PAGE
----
10Ma2aAnNotes1

# 10Ma2aAnNotes1 - Ma2a (analytical) Fall 2010 PART I: FIRST...

This preview shows pages 1–4. Sign up to view the full content.

Ma2a (analytical) Fall 2010 PART I: FIRST ORDER ODEs 1. Introduction 1.1. Fundamental theorem of calculus. The simplest (”trivial”) d.e.: y ( x ) = f ( x ) . Examples: (i) Find all ( maximal ) solutions of the equation y ( x ) = 1 1 + x 2 . Answer: y ( x ) = dx 1 + x 2 = arctan x + C, ( x R ) . (ii) Solve the IVP y ( x ) = 1 1 + x 2 , y (1) = 0 . Answer: y ( x ) = dx 1 + x 2 = arctan x π 4 , ( x R ) . [Set x = 1 in the ”general solution” y ( x ) = arctan x + C .] (iii) Solve the IVP y ( x ) = 1 x , y ( 1) = 0 . Answer: the (maximal) solution is y ( x ) = log( x ) , ( x < 0) . Theorem. Suppose f is a continuous function on some interval I R . Let x 0 I and y 0 R . Then the IVP y = f ( x ) , y ( x 0 ) = y 0 , has ( i ) a unique ( ii ) solution on the whole interval ( iii ) I . The solution is given by the formula ( iv ) y ( x ) = y 0 + x x 0 f ( s ) ds, ( x I ) . Note. Several important concepts: (i) existence of a solution, (ii) uniqueness, (iii) interval/domain of a solution, (iv) solution formula. 1

This preview has intentionally blurred sections. Sign up to view the full version.

View Full Document
2 1.2. First order ODEs. The most general form is F ( x,y,y ) = 0 , where F is a given function of 3 real variables; x is an independent variable; y is the unknown function y = y ( x ); y = dy/dx is the usual ( ordinary ) derivative. Any diﬀerentiable function y ( x ) that satisﬁes the equation (i.e. if we substitute y ( x ) for y , then the equation becomes an identity) is called a solution . Given two numbers x 0 ,y 0 , the corresponding initial value problem (”IVP”) is to ﬁnd a solution y ( x ) such that y ( x 0 ) = y 0 . Important : we always assume that a solution is deﬁned on some open interval of the real line; the interval can be inﬁnite, e.g. ( −∞ , + ). Example : we don’t consider the function y ( x ) = { log( x ) , x < 0 , log x + C, x > 0 , which is deﬁned on the union of two intervals ( −∞ , 0) (0 , + ), to be a solution of the equation y = 1 /x. Otherwise, the IVP y ( 1) = 0 would have inﬁnitely many solutions. A solution is maximal if it can not be extended to a solution on a larger interval. 1.3. Higher order ODEs. The general form of a 2-nd order ODE is F ( x,y,y ,y ,y ′′ ) = 0 , and solutions are twice diﬀerentiable functions (deﬁned on some intervals) satisfying the equation. Solving for the second derivative, we obtain Newton’s equation with 1 degree of freedom (the motion of a particle m = 1 on the real line): ¨ x = f ( t,x, ˙ x ) . [Here we have changed the notation: now time t is an independent variable, the position x = x ( t ) is the unknown function, and dot means time derivative, so ¨ x is acceleration. The RHS is the ”force”; e.g. f = 0 for a free particle, f = kx for a Hooke’s law spring, etc.] Example: the general solution of Eq. ¨ x = 0 is x ( t ) = C 1 + C 2 t, and the IVP x ( t 0 ) = x 0 , ˙ x ( t 0 ) = ˙ x 0 , has a unique solution on R .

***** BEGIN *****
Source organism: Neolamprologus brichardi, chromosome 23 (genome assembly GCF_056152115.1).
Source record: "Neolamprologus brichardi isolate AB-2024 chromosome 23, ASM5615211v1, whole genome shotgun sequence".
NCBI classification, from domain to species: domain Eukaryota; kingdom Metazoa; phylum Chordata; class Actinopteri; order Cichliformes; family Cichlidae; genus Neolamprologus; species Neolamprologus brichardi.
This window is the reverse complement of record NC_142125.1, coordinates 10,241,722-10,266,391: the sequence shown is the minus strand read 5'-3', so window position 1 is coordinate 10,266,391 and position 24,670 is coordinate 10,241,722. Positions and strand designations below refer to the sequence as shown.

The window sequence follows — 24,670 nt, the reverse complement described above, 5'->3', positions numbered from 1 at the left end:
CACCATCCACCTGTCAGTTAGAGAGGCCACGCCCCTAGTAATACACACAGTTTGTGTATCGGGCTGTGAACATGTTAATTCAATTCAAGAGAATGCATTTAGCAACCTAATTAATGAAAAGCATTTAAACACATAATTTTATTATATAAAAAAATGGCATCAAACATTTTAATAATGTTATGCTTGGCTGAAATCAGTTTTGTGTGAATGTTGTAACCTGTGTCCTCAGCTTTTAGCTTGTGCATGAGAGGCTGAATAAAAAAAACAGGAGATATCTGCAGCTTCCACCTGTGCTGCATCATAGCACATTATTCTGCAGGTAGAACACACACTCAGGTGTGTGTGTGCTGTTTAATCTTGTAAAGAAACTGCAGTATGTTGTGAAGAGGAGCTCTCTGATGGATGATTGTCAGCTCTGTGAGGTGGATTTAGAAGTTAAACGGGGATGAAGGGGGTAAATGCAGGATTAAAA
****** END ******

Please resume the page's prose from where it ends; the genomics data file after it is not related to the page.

3 The n -th order ODE is F

This preview has intentionally blurred sections. Sign up to view the full version.

View Full Document
This is the end of the preview. Sign up to access the rest of the document.

## This note was uploaded on 11/19/2010 for the course ANTH 122 taught by Professor 323 during the Spring '10 term at Centennial College.

### Page1 / 32

10Ma2aAnNotes1 - Ma2a (analytical) Fall 2010 PART I: FIRST...

This preview shows document pages 1 - 4. Sign up to view the full document.

View Full Document
Ask a homework question - tutors are online